During the holiday season, many companies supplement the year-round workforce with temporary workers, including foreign workers employed under the H-2B temporary worker program. The United States Department of Labor Wage and Hour Division (USDOL) has been ramping up its investigation and audit process for H-2B program users. If your company relies on the H-2B program to meet seasonal or peak needs, make sure that you are in compliance with all program requirements.
The L-1 Intracompany Transferee visa category is a valuable visa category for international companies wishing to transfer key employees to the company’s U.S. operations. The L-1 visa category authorizes the transfer of managers, executives and individuals with specialized knowledge from a foreign company to a U.S. related company.
U.S. employers wishing to hire a foreign worker who is an Australian citizen should consider the E-3 visa category. The E-3 visa category is only available for Australian citizens. The E-3 visa category permits Australian citizens to work in the U.S. in “specialty occupations” on a temporary basis.
Since the H-1B visa cap was reached on June 11, 2012, U.S. employers wishing to hire a foreign worker who is a Canadian or Mexican citizen should consider the TN visa category. The TN visa category is part of the North American Free Trade Agreement (NAFTA) and permits Canadian and Mexican citizens to enter the United States to participate in professional business activities on a temporary basis.
As a rule, if an employee in the United States is unable to produce a valid, unexpired work authorization document to complete the Form I-9 process (for a new hire) or by the date that his or her prior authorization is due to expire (for a current employee), you cannot continue the employment. But what do you do if the employee announces that he or she has Temporary Protected Status (TPS) work authorization and cannot produce an unexpired employment authorization card? What is TPS? Can you allow this employee to work and for how long? The answer is “Yes” if the employee is from a TPS-designated country and for which an automatic extension of employment authorization has been granted.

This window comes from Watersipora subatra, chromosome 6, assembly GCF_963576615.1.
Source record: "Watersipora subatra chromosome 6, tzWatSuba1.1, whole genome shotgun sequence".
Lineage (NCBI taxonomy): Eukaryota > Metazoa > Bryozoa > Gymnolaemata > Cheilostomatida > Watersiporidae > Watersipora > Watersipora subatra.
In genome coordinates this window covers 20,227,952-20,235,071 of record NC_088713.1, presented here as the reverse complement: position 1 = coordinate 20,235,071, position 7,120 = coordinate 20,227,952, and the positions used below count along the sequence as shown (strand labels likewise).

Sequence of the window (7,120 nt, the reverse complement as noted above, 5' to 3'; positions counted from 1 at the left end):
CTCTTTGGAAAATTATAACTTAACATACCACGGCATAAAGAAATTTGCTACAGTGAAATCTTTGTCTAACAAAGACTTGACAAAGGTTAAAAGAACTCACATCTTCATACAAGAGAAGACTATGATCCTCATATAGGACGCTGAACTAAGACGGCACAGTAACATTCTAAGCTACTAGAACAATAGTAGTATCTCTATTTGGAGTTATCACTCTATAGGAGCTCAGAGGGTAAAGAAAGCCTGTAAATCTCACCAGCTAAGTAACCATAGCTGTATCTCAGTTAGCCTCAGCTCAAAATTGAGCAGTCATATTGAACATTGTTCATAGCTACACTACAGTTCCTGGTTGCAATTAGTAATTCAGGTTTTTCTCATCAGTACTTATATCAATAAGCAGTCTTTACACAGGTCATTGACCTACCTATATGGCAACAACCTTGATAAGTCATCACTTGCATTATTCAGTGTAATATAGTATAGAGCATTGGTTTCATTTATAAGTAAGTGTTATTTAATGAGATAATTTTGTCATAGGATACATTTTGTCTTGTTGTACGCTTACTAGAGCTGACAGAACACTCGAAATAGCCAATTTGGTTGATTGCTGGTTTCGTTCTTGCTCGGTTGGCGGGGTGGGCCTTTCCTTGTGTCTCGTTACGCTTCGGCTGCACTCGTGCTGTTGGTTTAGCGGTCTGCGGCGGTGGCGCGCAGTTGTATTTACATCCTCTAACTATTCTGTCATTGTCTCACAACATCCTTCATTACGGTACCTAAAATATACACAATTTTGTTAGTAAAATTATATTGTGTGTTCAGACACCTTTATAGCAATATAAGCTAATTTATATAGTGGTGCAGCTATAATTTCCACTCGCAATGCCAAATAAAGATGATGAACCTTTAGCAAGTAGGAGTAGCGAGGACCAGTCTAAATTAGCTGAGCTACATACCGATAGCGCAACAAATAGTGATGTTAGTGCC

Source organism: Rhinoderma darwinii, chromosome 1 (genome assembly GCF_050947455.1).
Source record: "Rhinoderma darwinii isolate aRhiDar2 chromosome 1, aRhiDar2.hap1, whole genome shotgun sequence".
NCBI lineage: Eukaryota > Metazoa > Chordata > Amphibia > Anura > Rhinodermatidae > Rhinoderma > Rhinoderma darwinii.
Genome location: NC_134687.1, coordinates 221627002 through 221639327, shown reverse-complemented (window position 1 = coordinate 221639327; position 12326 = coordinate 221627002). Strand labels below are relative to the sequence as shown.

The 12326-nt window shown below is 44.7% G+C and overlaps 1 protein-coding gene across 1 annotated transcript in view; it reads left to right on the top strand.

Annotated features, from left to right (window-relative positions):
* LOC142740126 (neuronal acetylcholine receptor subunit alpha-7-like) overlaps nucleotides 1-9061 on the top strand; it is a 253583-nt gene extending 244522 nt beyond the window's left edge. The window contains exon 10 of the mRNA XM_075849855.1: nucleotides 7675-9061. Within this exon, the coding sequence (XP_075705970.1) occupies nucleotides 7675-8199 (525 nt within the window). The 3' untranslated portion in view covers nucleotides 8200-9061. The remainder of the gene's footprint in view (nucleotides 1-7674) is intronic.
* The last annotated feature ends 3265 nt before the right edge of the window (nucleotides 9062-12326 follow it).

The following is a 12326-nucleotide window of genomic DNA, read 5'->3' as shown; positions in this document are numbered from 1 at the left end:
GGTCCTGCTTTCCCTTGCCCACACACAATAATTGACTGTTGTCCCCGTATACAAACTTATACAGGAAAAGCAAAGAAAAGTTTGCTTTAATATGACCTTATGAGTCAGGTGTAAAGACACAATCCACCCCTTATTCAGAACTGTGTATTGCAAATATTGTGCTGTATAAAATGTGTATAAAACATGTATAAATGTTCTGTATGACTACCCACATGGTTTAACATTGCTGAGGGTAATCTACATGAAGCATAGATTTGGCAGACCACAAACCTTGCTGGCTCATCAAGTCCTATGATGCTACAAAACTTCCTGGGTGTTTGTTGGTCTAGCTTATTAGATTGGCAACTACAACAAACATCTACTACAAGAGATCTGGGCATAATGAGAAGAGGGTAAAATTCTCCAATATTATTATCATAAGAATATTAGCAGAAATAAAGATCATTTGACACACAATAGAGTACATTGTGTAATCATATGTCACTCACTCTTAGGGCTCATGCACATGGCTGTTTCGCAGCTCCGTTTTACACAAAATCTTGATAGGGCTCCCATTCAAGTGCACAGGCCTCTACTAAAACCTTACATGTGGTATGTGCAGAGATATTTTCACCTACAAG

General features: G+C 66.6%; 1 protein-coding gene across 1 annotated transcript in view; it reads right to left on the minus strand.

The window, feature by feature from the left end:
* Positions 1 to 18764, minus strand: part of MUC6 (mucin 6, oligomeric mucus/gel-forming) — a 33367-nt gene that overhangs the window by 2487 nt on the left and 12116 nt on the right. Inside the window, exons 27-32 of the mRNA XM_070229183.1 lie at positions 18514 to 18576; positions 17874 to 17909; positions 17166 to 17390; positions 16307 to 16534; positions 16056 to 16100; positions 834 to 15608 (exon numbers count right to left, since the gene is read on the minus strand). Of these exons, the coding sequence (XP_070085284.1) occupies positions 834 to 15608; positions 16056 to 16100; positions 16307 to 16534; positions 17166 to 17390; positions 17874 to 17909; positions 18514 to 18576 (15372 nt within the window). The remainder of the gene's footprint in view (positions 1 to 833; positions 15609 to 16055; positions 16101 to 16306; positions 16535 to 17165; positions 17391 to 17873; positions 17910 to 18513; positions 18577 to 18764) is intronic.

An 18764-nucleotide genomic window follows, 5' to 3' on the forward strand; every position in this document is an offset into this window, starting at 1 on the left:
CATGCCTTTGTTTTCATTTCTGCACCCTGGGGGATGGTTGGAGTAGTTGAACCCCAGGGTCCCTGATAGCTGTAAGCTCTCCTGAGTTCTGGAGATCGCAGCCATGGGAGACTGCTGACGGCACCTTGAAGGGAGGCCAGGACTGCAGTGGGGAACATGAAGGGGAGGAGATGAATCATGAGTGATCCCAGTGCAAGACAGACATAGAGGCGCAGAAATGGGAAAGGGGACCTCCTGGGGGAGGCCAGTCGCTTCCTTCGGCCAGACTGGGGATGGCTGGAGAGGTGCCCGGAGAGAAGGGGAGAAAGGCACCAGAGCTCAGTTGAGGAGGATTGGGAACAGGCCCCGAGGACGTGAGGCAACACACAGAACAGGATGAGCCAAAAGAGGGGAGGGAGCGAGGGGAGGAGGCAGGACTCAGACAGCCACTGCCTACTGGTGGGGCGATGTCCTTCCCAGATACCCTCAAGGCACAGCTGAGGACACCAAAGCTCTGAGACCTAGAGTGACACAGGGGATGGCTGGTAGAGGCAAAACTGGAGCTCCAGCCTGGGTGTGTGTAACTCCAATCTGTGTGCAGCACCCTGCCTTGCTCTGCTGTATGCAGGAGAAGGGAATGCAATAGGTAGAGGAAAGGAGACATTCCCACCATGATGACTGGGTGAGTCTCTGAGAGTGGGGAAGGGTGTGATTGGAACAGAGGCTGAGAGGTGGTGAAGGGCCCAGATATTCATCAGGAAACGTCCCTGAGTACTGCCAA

On Monday, April 2, 2012, U.S. Citizenship and Immigration Services (USCIS) will begin accepting FY 2013 H-1B cap-subject petitions for employment starting on October 1, 2012.
Although the Presidential candidates will not be delving into all the volatile details of immigration in an election year, employers should tackle immigration issues to avoid monetary penalties and criminal sanctions. Here are twelve steps all employers should take in 2012 to comply with the myriad of immigration laws:
1. Conduct An Annual I-9 Audit
- The I-9 audit should be conducted by someone other than the person responsible for completing I-9s ...
Give your company the gift of an immigration audit this year – it may just keep your company off the government’s naughty list. Here are the top 11 immigration mistakes employers made in 2011:
1. The $5.9 million Error: Failing To Properly Pay H-1B Workers
In March, the U.S. Department of Labor Wage and Hour Division assessed over $1.7 million in civil money penalties and ordered the payment of over $4.2 million in back wages against Maryland's Prince ...
H-1B visas for this fiscal year will soon be exhausted. Act now to lock in one of the remaining visas.
Vermont Governor Peter Shumlin and the Department of Public Safety issued a new policy for the Vermont State Police which impacts when the State Police are allowed to question a person’s immigration status.